I’m upset to read about Maggie Rizer’s growing up in a hick town surrounded by farms and people who don’t take pride in Watertown [“Stepdaddy’s Little Girl,” by Kate Pickert, April 11]. On behalf of most of us “hicks,” we are not something out of The Beverly Hillbillies. And besides, we’ve had much bigger stars than Maggie: Viggo Mortensen, Richard Grieco, Representative John M. McHugh, and Robert Lansing, just to name a few.
—Patricia Wolfe, Watertown, N.Y.
I really enjoyed Anita Jain’s article about arranged marriages [“Is Arranged Marriage Really Any Worse Than Craigslist?,” April 4]. I forwarded the article to many of my female friends, all of whom are grateful that they aren’t alone in their feelings, which are echoed eloquently in the piece. As a male of Indian origin, I feel bad that a lot of these women have such negative experiences with the Indian men that they meet.
—Ravi Soundararajan, Palo Alto, Calif.
If Amy Sohn thinks being married kills your social life, she needs a different circle of friends [“Mating: Diminishing Interest,” April 11]. My social life improved after getting married. My out-of-town single friends stay with my husband and me whenever they come to New York. That’s certainly not because we are boring. My local single friends call me when they go out for dinner, to parties, and for drinks. I’ve never had to sit them down and explain that I am married and not dead.
—Yamuna Ramachandran, Manhattan
During my twelve-year tenure as a real-estate broker in Manhattan, I learned that it’s all about the commission and nothing else [“No Business Like Shvo Business,” by Jancee Dunn, April 4]. Perhaps some big-time brokers are worried because Mr. Shvo’s boutique firm is taking a good cut of business from the industry’s behemoths. Go Michael!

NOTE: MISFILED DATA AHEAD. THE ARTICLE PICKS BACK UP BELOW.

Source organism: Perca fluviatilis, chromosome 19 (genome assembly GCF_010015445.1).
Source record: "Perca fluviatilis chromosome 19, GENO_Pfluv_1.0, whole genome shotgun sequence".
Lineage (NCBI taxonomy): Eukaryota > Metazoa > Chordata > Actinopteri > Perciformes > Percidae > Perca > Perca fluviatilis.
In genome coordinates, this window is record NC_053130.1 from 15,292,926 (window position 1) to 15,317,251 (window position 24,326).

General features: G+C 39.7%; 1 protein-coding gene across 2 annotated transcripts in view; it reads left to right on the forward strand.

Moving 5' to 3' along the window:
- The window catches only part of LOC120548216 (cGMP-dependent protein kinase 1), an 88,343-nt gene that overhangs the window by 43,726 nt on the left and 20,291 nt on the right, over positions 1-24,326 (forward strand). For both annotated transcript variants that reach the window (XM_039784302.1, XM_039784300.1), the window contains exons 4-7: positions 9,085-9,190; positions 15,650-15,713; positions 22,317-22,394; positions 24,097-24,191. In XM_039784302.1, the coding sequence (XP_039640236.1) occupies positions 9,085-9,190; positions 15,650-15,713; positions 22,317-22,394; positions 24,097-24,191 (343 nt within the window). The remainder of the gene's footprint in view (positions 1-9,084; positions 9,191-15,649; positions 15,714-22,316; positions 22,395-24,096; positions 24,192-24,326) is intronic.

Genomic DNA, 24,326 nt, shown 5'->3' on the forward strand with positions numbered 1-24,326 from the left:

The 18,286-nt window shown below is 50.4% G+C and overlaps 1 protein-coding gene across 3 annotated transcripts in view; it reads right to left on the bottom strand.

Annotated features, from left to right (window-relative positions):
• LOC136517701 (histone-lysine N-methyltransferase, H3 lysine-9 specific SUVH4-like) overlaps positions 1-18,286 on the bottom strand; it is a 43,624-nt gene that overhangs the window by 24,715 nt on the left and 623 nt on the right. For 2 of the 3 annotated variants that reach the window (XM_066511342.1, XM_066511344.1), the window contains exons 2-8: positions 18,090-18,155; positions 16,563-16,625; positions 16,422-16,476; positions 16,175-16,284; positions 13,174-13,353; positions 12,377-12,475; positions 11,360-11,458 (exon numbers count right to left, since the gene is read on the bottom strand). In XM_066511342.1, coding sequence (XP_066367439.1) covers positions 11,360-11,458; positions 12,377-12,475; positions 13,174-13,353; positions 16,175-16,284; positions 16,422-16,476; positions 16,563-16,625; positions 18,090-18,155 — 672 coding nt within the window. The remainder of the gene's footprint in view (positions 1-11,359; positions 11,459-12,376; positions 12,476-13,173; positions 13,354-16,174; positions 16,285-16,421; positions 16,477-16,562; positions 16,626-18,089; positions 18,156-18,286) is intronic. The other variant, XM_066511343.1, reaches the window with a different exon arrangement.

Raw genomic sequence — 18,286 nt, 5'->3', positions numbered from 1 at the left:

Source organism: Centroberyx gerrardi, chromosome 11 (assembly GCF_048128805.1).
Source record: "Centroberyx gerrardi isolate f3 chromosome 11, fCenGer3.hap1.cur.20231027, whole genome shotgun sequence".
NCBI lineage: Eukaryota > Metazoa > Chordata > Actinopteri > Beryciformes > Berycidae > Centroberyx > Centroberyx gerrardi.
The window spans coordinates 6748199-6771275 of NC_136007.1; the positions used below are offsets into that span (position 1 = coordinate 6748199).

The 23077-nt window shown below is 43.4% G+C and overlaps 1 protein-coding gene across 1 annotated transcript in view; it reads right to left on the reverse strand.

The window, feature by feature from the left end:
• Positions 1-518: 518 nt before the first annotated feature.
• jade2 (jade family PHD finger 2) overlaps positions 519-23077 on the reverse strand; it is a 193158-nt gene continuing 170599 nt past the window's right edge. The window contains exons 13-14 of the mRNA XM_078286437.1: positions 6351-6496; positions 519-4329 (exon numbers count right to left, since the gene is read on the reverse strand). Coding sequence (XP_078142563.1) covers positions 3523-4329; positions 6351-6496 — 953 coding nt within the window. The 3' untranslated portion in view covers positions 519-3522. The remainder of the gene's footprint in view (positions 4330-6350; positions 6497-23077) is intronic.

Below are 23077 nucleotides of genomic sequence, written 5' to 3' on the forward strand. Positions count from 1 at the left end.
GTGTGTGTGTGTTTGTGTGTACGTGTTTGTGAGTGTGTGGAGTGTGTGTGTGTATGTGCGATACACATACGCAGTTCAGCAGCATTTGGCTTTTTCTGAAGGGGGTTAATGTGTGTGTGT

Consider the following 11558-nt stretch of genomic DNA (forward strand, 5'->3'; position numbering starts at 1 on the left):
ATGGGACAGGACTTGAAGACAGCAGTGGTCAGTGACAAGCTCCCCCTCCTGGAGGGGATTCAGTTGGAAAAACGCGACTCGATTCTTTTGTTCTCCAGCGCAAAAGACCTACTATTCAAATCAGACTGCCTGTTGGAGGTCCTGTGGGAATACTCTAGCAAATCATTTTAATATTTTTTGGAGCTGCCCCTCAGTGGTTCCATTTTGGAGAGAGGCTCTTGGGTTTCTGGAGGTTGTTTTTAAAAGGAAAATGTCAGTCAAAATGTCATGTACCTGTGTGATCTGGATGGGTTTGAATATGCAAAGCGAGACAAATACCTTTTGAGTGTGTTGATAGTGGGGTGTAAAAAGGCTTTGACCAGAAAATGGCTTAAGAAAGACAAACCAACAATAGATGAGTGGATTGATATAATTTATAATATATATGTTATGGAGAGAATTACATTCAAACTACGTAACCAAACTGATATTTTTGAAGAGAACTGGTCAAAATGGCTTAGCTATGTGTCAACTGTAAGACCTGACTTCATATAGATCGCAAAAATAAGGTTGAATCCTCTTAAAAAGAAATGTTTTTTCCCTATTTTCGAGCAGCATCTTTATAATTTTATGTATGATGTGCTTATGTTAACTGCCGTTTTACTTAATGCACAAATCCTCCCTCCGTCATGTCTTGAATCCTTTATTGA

—Jonathan E. Korn, Margaretville, N.Y.
I don’t think I ever enjoyed an article as much as I did the one written about Joe Lelyveld [“The Scoop of His Life,” by Stephen J. Dubner, March 28]. It’s awfully sad that these days, men of his caliber get overshadowed by the likes of Howell Raines and other “men” who dominate the media. Although Lelyveld’s and Bill Keller’s accomplishments and titles definitely qualify them as “big boys,” I prefer to think of them as the admirable gentlemen they are.
—Aaron Brown, Harlem
Damien Hirst’s Mortuary [“Has Damien Hirst Jumped the Shark?,” by Mark Stevens, April 4] looks like a scene out of Six Feet Under. It’s neither creative nor shocking, though the last seems to qualify work as contemporary art, like Basquiat’s or Schnabel’s. The real art in this issue was Benjamin Lowy’s photography of the Fulton Fish Market in “Waking With the Fishes” [by Chris Smith]. Brilliant, moving, honest. This is the blood and guts of life.
—Tim Day, Milwaukee, Wis.
Haute Prix Fixe
I recently dined at the Bar Room at MoMA’s Modern, and I have had a queasy feeling about the experience ever since. “Modern Love” [by Adam Platt, April 4] helped me pinpoint exactly what I find to be so wrong with Danny Meyer’s new culinary venture. The message of the Modern is clear: The most compelling view of the sculpture garden, offered to all by the MoMA of old, is now available by reservation only for the truly affluent. And that’s simply not democratic.
—Debra Pickrel, Manhattan
A Good Spanking
John Simon’s review of Spamalot [“Medieval Times,” March 28] made me want to slap him with a large Norwegian fish. I don’t know what play he saw, but the performance of Spamalot I attended was a gurgling volcano of joy and silliness. A man behind me said he hadn’t been so pointlessly happy since he was a child. If such audience satisfaction is a sign of a Broadway failure, it’s the kind of failure that sideline players like Mr. Simon can only dream of inspiring.
—Jeffrey B. Hodes, Woodland Hills, Calif.